Brazil and the City of Rio

Rio de Janeiro (January River), commonly referred to simply as Rio, is the capital city of the State of Rio de Janeiro, the second largest city of Brazil, and the third largest metropolitan area and agglomeration in South America, boasting approximately 6.3 million people within the city proper, making it the 6th largest in the Americas, and 26th in the world. Rio de Janeiro has become a home of a World Heritage Site named “Rio de Janeiro: Carioca Landscapes between the Mountain and the Sea”, as granted by UNESCO on 1 July 2012 in the category Cultural Landscape.

rio-round

The city was the capital of Brazil for nearly two centuries, from 1763 to 1815 during the Portuguese colonial era, 1815 to 1821 as the capital of theUnited Kingdom of Portugal, Brazil and Algarves, and 1822 to 1960 as an independent nation.

“Rio de Janeiro represents the second largest GDP in the country (and 30th largest in the world in 2008), estimated at about R$343 billion (IBGE/2008) (nearly US$201 billion)”

It is headquarters to two of Brazil’s major companies—Petrobras and Vale, and major oil companies and telephony in Brazil, besides the largest conglomerate of media and communications companies in Latin America, the Globo Organizations. The home of many universities and institutes, it is the second largest center of research and development in Brazil, accounting for 17% of national scientific production—according to 2005 data.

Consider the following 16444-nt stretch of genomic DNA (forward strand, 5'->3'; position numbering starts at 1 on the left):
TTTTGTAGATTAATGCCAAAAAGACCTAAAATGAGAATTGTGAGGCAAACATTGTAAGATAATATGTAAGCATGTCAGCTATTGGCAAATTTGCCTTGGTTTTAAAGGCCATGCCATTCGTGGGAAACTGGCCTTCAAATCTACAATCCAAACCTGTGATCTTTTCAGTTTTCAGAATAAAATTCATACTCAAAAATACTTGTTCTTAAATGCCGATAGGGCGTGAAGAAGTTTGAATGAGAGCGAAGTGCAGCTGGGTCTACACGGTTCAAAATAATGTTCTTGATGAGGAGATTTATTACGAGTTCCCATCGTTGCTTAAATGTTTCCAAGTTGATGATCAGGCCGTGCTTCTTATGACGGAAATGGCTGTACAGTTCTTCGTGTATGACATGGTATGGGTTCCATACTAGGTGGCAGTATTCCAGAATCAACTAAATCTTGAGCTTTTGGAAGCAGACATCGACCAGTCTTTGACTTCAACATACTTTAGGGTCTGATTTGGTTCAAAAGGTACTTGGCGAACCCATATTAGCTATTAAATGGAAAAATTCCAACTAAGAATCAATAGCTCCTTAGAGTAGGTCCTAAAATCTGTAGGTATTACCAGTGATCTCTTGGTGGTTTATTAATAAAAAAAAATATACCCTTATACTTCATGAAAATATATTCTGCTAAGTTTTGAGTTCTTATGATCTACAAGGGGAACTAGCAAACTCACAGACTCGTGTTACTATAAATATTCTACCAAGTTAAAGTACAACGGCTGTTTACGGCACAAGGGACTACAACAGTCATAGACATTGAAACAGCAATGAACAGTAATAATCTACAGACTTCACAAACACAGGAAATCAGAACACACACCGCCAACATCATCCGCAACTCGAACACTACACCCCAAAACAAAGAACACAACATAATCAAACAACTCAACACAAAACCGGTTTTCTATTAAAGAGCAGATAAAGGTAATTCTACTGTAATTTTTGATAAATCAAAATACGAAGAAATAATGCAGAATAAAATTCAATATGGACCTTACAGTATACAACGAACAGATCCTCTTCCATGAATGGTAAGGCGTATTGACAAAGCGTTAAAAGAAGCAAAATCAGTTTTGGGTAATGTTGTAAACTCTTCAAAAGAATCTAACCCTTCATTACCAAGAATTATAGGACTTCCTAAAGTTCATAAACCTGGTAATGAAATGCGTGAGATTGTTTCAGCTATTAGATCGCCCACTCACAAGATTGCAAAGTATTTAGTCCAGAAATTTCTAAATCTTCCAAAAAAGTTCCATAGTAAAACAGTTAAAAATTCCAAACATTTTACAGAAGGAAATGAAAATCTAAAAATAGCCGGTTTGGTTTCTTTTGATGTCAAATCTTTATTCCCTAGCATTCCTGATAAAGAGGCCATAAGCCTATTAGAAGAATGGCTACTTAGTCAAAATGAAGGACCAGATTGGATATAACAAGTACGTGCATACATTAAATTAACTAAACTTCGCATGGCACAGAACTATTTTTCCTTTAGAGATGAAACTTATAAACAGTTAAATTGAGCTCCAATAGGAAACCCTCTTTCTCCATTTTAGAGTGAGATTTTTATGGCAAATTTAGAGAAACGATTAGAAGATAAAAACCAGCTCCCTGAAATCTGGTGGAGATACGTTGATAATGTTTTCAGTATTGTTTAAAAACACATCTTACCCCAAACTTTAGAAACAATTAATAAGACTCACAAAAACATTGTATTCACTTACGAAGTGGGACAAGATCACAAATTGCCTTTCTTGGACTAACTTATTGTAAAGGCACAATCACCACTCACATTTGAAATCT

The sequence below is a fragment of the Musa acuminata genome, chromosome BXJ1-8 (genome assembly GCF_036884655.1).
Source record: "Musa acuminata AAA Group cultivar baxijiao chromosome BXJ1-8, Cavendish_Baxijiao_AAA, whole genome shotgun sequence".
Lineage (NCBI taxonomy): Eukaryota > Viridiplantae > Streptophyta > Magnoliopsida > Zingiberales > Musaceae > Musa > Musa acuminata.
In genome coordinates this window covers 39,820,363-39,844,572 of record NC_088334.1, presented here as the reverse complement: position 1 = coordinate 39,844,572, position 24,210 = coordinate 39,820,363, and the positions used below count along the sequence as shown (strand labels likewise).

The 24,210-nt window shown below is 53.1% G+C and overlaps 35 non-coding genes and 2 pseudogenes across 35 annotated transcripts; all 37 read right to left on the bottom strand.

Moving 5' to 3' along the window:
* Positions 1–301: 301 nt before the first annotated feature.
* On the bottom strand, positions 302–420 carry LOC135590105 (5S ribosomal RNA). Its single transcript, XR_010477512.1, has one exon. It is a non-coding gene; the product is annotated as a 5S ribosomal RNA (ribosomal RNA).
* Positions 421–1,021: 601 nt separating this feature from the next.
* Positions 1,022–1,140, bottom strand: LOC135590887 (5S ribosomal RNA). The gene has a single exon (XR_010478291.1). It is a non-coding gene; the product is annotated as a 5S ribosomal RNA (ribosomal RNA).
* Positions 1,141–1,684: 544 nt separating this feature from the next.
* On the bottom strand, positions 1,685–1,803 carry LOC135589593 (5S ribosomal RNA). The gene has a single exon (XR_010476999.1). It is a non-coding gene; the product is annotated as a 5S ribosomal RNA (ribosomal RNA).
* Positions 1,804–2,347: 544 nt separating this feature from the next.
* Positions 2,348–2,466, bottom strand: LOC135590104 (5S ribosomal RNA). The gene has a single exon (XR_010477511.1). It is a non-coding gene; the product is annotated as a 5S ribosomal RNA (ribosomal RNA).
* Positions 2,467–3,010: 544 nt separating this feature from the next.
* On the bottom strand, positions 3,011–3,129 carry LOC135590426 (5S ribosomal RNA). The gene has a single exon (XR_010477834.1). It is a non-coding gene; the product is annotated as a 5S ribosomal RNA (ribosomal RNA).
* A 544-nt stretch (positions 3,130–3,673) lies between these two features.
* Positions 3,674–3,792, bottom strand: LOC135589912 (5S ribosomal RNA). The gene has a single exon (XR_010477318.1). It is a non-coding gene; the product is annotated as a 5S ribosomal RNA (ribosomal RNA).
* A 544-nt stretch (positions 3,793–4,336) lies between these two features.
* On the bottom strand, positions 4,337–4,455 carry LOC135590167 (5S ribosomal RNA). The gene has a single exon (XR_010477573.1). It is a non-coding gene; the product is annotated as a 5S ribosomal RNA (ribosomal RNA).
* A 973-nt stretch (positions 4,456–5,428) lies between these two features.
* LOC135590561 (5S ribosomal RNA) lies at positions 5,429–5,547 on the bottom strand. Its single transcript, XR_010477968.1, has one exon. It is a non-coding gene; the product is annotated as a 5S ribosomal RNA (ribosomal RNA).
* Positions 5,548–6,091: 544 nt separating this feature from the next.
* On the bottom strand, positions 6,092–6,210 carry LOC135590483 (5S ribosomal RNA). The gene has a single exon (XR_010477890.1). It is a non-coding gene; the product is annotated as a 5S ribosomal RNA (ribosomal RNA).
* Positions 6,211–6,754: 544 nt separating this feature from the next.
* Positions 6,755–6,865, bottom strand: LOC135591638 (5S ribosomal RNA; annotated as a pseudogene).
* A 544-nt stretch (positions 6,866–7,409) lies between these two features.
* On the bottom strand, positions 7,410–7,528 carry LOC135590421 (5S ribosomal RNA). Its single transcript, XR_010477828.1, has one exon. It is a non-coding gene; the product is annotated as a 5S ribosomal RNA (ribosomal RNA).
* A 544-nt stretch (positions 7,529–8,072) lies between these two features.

Rio de Janeiro is a main cultural hub in Brazil. Its architecture embraces churches and buildings dating from the 16th to the 19th centuries, blending with the world renowned designs of the 20th century. Rio was home to the Portuguese Imperial family and capital of the country for many years, and was influenced by Portuguese, English, and French architecture.

Rio de Janeiro is the most visited city in the southern hemisphere

It is known for its natural settings, carnival celebrations, samba, Bossa Nova, balneario beaches such as Barra da Tijuca, Copacabana, Ipanema, and Leblon. Some of the most famous landmarks in addition to the beaches include the giant statue of Christ the Redeemer (“Cristo Redentor”) atop Corcovado mountain, named one of the New Seven Wonders of the World; Sugarloaf mountain (Pão de Açúcar) with its cable car; the Sambódromo, a permanent grandstand-lined parade avenue which is used during Carnival; and Maracanã Stadium, one of the world’s largest football stadiums.

rio-telepherique

Useful Information

Money Exchange / Credit Cards / ATM

Currency: Real
Symbol: R$
Real is available in bills of : R$ 2.00, R$ 5.00, R$ 10.00, R$ 20.00, R$ 50.00 and R$ 100.00.
In Brazil also coins with values : R$ 0.10, R$ 0.25, R$ 0.50, R$ 1.00

You can change your money at the hotels although the exchange rate might be a bit lower than the exchange offices, called “cambio”. Do not change money on the streets.

The major international credit cards are widely accepted in shops and restaurants. Automatic teller machines for withdrawal are the best option and you may find them everywhere. Visa & Master Card are well accepted.

Weather Forecast in October

Min : 20°C
Max : 26°C
Average : 23°C
Precipitation : 89 mm
Sea temperature : 22°C